State Tax in Iowa

According to Iowa taxation law, state tax is imposed on the net income of individuals, estates and trusts.

Who Must File -

  • If you are a resident or a part-year resident of Iowa, you must file.
  • You must also file if you are a non-resident and have earned income from the State of Iowa of $1,000 or more.
  • You must file if you are in the military and Iowa is listed as your legal residence, but you are stationed out of state.

There are nine tax brackets for Iowa state taxes. Income Tax Rates in Iowa are as follows -

  • 0.36 per cent on the first $1,343 of taxable income
  • 0.72 per cent on taxable income between $1,344 and $2,686
  • 2.43 per cent on taxable income between $2,687 and $5,372
  • 4.5 per cent on taxable income between $5,373 and $12,087
  • 6.12 per cent on taxable income between $12,088 and $20,145
  • 6.48 per cent on taxable income between $20,146 and $26,860
    6.8 per cent on taxable income between $26,861 and $40,290
  • 7.92 per cent on taxable income between $40,291 and $60,435
  • 8.98 per cent on taxable above $60,436

 

Due Date for State Tax in Iowa -

  • Taxes for the current year are due on April 30th of the following year. This is effective when filing paper returns as well as electronic returns. If April 30th happens to fall on a holiday or weekend, the return will be extended to the Monday following the 30th.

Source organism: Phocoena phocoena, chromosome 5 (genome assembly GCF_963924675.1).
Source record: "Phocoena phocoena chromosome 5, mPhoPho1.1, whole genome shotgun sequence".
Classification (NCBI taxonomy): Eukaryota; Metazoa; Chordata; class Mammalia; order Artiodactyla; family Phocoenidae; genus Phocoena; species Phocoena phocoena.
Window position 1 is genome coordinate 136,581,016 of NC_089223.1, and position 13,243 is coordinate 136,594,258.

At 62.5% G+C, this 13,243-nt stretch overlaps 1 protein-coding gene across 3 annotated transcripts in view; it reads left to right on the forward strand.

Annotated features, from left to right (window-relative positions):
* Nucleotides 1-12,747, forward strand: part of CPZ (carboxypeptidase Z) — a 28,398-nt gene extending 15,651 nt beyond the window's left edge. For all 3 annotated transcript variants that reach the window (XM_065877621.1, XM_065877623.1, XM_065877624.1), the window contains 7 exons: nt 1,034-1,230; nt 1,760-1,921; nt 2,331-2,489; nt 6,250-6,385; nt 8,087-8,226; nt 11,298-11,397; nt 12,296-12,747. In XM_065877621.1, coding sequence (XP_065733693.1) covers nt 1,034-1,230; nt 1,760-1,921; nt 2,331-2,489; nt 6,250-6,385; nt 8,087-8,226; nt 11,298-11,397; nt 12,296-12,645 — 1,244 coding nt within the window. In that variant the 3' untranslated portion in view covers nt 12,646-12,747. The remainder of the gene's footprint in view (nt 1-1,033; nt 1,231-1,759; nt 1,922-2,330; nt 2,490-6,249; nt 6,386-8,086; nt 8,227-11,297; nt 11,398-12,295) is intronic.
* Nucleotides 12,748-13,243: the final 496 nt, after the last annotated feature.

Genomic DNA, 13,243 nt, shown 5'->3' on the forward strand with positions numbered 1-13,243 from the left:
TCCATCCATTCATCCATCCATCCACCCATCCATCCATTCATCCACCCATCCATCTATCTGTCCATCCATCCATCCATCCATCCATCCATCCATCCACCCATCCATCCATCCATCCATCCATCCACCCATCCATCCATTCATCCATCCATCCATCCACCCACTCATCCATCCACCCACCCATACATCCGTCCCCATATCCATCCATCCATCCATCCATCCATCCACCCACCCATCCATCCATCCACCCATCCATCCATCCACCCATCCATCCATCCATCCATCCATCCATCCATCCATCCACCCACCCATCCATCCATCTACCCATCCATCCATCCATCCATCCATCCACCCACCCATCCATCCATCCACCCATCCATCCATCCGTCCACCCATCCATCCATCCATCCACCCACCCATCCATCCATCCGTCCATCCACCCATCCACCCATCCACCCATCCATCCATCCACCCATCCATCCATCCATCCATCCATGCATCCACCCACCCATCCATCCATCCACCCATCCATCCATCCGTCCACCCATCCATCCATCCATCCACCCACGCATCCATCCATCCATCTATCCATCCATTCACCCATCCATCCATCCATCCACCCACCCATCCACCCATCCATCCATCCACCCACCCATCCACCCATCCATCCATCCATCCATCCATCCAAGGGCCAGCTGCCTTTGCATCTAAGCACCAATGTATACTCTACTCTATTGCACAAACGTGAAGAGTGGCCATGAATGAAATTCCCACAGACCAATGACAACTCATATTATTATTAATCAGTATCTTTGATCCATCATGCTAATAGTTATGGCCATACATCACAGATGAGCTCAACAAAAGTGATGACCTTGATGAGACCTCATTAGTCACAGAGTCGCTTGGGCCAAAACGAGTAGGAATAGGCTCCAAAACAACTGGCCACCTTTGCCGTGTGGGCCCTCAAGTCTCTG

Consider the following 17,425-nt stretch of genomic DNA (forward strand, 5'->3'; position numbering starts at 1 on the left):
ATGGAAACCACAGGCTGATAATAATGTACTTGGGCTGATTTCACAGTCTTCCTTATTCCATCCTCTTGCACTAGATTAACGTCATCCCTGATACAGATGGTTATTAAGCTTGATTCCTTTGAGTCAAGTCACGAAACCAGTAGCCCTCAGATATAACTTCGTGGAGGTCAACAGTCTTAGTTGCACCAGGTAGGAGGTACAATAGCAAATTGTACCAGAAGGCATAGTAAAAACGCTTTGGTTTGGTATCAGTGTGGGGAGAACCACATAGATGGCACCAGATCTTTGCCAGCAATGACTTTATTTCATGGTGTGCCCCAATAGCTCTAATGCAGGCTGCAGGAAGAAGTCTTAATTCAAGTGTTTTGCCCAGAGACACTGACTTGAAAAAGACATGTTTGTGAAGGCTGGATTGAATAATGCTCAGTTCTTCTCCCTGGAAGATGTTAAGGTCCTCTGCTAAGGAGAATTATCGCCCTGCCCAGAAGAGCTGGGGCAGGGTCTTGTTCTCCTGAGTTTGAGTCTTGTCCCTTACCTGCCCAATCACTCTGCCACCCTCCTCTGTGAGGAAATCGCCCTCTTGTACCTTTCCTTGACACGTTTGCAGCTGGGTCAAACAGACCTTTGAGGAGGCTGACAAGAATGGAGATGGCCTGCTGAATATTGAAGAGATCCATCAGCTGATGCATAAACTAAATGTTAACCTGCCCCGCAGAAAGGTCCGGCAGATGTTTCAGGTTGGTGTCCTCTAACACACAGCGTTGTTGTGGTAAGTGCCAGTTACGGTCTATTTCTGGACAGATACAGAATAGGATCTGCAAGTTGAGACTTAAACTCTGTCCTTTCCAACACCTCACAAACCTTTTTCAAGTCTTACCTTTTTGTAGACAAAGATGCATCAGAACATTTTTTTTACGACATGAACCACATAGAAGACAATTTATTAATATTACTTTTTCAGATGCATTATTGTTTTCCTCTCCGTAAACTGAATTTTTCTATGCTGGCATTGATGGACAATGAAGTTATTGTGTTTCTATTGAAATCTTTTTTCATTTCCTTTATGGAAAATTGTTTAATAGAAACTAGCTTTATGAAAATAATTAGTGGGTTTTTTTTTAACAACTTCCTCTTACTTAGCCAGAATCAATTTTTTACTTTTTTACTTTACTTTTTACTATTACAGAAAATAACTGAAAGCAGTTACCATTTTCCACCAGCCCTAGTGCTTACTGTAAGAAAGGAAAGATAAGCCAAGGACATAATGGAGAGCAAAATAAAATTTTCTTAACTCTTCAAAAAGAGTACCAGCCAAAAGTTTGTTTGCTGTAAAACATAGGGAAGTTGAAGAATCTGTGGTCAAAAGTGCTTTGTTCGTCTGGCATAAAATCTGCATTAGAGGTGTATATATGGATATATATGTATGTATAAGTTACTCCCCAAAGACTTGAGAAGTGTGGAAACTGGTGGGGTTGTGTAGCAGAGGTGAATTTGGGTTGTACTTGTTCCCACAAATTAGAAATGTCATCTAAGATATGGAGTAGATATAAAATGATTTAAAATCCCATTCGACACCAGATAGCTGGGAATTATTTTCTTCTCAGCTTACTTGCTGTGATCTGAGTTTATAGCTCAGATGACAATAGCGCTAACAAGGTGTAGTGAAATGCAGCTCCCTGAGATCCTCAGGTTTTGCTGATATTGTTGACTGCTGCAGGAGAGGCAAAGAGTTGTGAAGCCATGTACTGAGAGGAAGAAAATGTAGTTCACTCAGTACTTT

• It is important to file on time whether or not you can pay the full tax that is due. Filing late will cost you an extra five per cent in penalties per Iowa taxation law.
  • If you file on time and can only pay a portion of the amount due, you will be billed for the balance of the tax that is due. There is a 10 per cent penalty if filing late and five per cent if filed on time, but not paid in full. You will never be assessed both penalties.
  • Penalties are assessed if less than 90 per cent of tax is paid.

Credits That Are Offered:

  • Earned income credits
  • Child and dependent care credit
  • pension exclusion
  • tuition and textbook credit
  • health insurance deduction

One Iowa tax law, the Alternate Tax Computation, benefits low income taxpayers. Low income taxpayers must have a net income of $13,500 and not file single. The Alternate Tax Computation also benefits taxpayers who are 65 or over. They must be 65 or older in the tax year.

If you are facing a tax audit, or other tax law issues, consult with a tax attorney in your area to discuss your options.
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